It could be that you’ve learned of fire from benign associations such as those previously mentioned or you could have watched your parents burn to death when you were four, sometimes it’s not what we learn but how we learn it that speaks to the power of the paradigm. There are also, as in the case of the child who watches his parents die in a fire, possibilities for influence to build paradigm, despite the intention of the parents themselves. Whether or not influence is intentional and regardless of it being subliminal we only care to be aware of it, controlling any power it might have over us. It is to be expected that certain extreme paradigms are more influential than others, there is no reason to suffer from indefinite interference unless you lead the unexamined life. We must continue to ponder the two essentials: Influence and experience.
Our next term in the generator is L, for learned. To learn something is to absorb, develop and remember a paradigm. It is the processing of new data. There are many different ways to learn things and two very different L’s in our generator. In the simplest sense, you can either learn something, with or without the influence of others. Every Social norm, every S paradigm is a Learned paradigm. So where you may have learned from first hand experience that fire is hot and what a burn is, it is unlikely that you would develop the idea that an offering to the God(s) should be a burnt sacrifice, without having some sort of Social influence. (Yet, at some point, obviously, someone must have ultimate authorship of the idea.) An area where the definition of a social norm is such as this, becomes easy to recognize as being social. If, for instance, you were taught by someone else that iron could be heated to the point where as, when pressed against an open wound, cauterization could occur, this too would seem to be an SL paradigm. It can be, but there are multiple levels of associations possible for this “Cauterization” paradigm: You could have just “heard about it,” and had no direct experience with it, IE: you never saw it work, never had it happen to you. You could have required it to save your life and very painfully experienced it directly. Either way, it is a Learned paradigm.
The difference is Social norms that can be experienced fall into the L that resides in the middle, connected to both S and X, experience and influence. Social norms that cannot be experienced must go into the L on the right side of the philosophy generator, dangling by themselves, products of only ideas. At some point in time, one individual came to understand the utility of cauterization, how is irrelevant, but for him, that was a learned experiential paradigm. When he shared that information with someone else and so from then on to unknown numbers of others, it became an SL.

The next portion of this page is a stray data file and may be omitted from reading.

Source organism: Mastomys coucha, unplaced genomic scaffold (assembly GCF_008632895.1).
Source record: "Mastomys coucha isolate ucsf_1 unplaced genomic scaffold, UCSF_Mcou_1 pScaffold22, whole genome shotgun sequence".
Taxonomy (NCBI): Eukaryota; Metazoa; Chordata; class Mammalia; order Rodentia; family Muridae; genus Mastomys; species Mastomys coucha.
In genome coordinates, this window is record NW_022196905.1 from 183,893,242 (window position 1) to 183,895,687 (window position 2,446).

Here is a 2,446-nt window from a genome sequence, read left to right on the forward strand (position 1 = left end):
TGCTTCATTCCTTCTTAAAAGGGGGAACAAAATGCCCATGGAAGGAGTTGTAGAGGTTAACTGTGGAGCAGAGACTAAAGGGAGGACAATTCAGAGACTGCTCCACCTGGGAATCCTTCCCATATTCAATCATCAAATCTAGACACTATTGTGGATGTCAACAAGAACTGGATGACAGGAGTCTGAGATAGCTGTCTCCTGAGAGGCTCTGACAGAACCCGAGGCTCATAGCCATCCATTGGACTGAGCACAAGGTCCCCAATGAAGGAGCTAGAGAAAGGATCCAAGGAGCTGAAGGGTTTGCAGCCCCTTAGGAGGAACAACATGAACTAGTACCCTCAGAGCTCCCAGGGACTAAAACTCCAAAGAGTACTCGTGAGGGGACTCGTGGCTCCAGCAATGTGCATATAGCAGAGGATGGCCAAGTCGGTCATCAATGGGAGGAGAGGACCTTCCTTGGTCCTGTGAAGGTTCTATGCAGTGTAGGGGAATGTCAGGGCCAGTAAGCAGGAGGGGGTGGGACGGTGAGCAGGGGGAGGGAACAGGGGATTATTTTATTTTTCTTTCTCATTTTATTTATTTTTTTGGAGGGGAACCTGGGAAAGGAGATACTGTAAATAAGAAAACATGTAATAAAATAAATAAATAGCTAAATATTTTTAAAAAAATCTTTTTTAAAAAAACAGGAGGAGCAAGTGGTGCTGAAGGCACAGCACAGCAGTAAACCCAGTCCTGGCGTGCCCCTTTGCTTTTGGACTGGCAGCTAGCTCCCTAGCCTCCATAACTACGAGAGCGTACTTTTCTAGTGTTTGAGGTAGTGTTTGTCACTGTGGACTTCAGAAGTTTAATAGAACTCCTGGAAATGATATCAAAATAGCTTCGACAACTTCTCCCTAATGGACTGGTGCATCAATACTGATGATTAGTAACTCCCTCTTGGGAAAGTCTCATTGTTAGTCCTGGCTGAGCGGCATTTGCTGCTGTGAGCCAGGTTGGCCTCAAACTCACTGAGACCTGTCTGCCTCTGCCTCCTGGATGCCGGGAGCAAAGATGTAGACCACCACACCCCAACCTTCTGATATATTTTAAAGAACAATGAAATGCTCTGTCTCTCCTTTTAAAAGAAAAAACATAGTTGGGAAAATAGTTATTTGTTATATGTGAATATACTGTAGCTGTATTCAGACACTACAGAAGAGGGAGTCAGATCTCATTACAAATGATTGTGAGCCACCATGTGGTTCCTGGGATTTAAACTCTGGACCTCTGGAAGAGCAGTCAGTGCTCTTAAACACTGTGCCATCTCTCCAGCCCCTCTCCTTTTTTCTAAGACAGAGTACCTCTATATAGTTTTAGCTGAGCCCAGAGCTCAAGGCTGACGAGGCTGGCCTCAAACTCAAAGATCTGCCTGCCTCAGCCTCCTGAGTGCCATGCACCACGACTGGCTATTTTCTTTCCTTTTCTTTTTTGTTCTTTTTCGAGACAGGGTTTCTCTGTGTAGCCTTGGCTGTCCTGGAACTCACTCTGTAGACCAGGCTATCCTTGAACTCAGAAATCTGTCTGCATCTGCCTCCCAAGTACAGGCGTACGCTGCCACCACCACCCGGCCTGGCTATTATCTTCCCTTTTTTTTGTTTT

Compare the discovery of cauterization with the realization that someone at some time developed the idea that burning a living creature alive might, in some way, influence unknowable yet feared forces for the better. It could very well be that the initiator of this “Sacrifice” paradigm did experience the idea as some sort of epiphany. Perhaps it was even a religious experience in the convincing sensory format of booming voice, burning bush. This, for that person, would be no less of an eXperiential norm. That is not what we are contesting, but rather that because the experiencer cannot share the direct experience that it must be defined as a Social norm. One cannot, at least as far as we are yet aware, deliver said booming voice or burning bush for others to assign as XL in the same way one can demonstrate cauterization. Therefore, we must take the bearer's word on the matter which, by definition, is what makes it and keeps it SL and furthermore, un-experienceable. It is, at the least, possible for cauterization to be XL. It can be said that the direct link to the source is what determines whether or not a learned social norm can be experienced directly and thus be more easily authenticated and evaluated.
Before we move on to the next symbol “N” let’s take just a moment to be clear on the difference between learned social norms and learned experiential norms. We will, as per the standards of a doing philosophy, plumb the depths of each of our definitions soon enough. Having no proper understanding of words such as “experience” or even what it means to “know” something, one might think that there must be learned paradigms that are picked up by groups of individuals, simultaneously. For example, if we imagine a tribe of island dwellers, cut off from any other peoples, viewing, for the first time in their tradition, a solar eclipse. All of the tribe is seeing it at once and for the group, the eclipse is an learned social paradigm that they cannot recreate, but they each, individually had the experience as an XL. Contrast this with asking Bob if he loves Sally and vice versa. A recounting of love is as abstract as tale of a solar eclipse, yet because we are able to go to the source we can experientially learn the reality of what love means to the lovers. We cannot ask the moon what it means by passing in front of our sunlight, nor can we make it do so. If we live in a time or place where no one can rightly explain what an eclipse is, we have no hope of understanding the reality of the phenomenon.
Even if we can fathom the scientific nature of an eclipse, in our times and positions, we still must define our understanding of it as a Social norm, unless we have experienced one ourselves. Now imagine that you are that primitive island dweller and you are being told by your elders that you must sacrifice a virgin to the volcano so that it doesn’t swallow the sun again. The relevance is revealed in the trust you have for the source and when you have experiential doubts as to someone else’s social norm, evaluation is all you have. One can only know something through experience, otherwise it is essentially a belief. This distinction, as it will turn out, creates the opportunity for Anti-Social Engineering. All belief must be evaluated.